“After you,” Domenico said,
interrupting my thoughts.
I wanted to loathe him. Tried to,
anyway. I could see what my mother saw in him: a powerfully charismatic,
handsome man with the infinite skill to make people do his bidding. My mother,
with her small delicate features and petite frame, looked invisible beside him.
A mere spectre. But that was just a façade. I knew better.
big oak door opened and a nun clad in black habit and a wimple came down the
steps to greet us.
wrapped her arms around my waist. Her gesture both comforted me and heightened
my anxiety. Nuns in habit made me think of great black birds.
the nun said. Like my stepfather, she also had a Castilian accent. “I’m Madre
Estela and I’m second in charge to Madre Superiora. You must be Señor and
Señora de Aznar.”
exchanged small talk. Madre Estela sounded polite enough, but she didn’t offer
to shake hands with my parents, which I found strange. Maybe nuns weren’t
allowed to shake hands. I wouldn’t be surprised. I noticed the wedding band on
her ring finger. Married to God. Absurd.
must be Paloma,” she said tonelessly.
I said. Wasn’t it obvious? I didn’t know what else to say.
cross on her chest caught my attention. It had a crucified Christ on it and I
noticed the thorns cutting Christ’s forehead, the little drops of blood
glistening on His fragile body.
to our school, Paloma.” Her critical gaze scrutinized my makeup, my tight
jeans. “I’ve heard much about you.”
I didn’t miss the hint of cold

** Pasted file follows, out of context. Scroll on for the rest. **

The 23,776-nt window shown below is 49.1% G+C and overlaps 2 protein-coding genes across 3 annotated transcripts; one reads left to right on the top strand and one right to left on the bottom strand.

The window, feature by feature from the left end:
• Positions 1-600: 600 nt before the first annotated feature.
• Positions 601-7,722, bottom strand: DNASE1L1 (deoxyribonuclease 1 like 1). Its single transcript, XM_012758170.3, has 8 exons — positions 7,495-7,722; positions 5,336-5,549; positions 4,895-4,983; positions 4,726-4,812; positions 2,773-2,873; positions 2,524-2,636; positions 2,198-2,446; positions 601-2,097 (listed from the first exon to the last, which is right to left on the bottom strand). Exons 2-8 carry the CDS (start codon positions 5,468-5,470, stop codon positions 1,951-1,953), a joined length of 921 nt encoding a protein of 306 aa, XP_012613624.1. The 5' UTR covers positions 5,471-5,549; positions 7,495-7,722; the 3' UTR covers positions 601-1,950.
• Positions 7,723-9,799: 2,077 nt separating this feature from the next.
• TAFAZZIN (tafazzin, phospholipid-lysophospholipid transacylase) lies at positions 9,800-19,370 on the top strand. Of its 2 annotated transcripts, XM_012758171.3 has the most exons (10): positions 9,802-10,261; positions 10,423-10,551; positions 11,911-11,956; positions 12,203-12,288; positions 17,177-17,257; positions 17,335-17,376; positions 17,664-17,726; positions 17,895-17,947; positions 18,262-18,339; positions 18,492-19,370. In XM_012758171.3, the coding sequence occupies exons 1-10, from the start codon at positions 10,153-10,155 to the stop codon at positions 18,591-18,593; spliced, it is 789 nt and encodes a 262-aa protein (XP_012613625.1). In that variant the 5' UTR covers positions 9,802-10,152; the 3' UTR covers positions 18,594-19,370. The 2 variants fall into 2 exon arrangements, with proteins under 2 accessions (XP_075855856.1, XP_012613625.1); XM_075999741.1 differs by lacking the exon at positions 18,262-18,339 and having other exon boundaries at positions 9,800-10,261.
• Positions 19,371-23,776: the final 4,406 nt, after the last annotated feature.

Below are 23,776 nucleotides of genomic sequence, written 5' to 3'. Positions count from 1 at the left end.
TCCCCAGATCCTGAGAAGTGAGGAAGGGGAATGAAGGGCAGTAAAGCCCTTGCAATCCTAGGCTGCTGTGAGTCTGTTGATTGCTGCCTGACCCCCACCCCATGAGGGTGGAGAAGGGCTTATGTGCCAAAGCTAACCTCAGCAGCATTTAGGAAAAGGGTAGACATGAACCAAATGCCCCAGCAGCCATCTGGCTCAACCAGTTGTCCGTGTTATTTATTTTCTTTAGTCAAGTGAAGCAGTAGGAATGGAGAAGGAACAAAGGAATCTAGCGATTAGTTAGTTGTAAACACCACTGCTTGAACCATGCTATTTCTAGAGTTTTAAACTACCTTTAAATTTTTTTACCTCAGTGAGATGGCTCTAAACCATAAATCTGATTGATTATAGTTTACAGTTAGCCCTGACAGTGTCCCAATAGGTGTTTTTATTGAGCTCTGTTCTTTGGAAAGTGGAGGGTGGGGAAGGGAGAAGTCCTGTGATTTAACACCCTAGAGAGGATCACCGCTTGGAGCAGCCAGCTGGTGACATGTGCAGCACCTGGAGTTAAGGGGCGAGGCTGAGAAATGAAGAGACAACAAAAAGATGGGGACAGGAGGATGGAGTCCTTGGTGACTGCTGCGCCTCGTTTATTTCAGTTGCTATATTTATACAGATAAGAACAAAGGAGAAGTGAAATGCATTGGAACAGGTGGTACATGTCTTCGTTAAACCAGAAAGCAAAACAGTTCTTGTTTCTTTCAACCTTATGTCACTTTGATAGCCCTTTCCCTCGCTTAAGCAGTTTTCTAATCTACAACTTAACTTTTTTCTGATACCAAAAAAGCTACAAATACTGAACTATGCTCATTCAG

disapproval in her voice. I wasn’t sure how much my parents had complained
about my behavior, but considering I had been kicked out—well, actually, kindly
asked to leave—from my previous school in the middle of October, it couldn’t be
you ready to resume your senior year of high school?” Stress on resume.
can’t wait,” I said. There was no point in being nice—or pretending to be. That
just wasn’t me. I felt miserable and couldn’t hide it. Besides, I could tell
from our short exchange that she’d made up her mind not to like me long before
meeting me, and I had the sinking feeling that no matter what I said or did,
her opinion wouldn’t change. I had already been stamped in her Inquisition
book, tagged a criminal.
Estela’s stony eyes moved to Sara. My little sister’s arms clutched my waist
even tighter. From the nun’s expression, I could tell she was wondering if I
had infected Sara with whatever plague ailed me. She dismissed us and turned
back to my mother and stepfather. “Madre Superiora is expecting you in her
office. Let’s not keep her waiting.
Don’t concern yourselves with the suitcases. Someone will come for them
thanked her and followed her up the steps.
don’t want to go in,” Sara said.
“It’ll be okay,” I said. I
glanced at the window. I wanted to see the pale face again. But there was
drop of rain hit my cheek and I wiped it off. Then I held Sara’s hand and
together we walked up the steps and through the arched doorway.
I felt my throat closing up.
Seven months wasn’t that long,
was it? Besides, Thanksgiving break was just around the corner. Six weeks, to
be exact. I had already marked my calendar. I couldn’t wait. I would go through
the motions, no need to make friends that I’d never see again. When you get
close to people, you end up getting hurt.
About the Author:
A certified bookworm and ailurophile, Zoe Kalo has always been obsessed with books and reading. Reading led to writing—compulsively. No surprise that at 16, she wrote her first novel, which her classmates read and passed around secretly. The pleasure of writing and sharing her fantasy worlds has stayed with her, so now she wants to pass her stories to you with no secrecy—but with lots of mystery. She lives amongst cats and books in Belgium, and is the author of the Cult of the Cat young adult fantasy series and the Retribution novella series for adults.
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Website and blog: www.ZoeKalo.com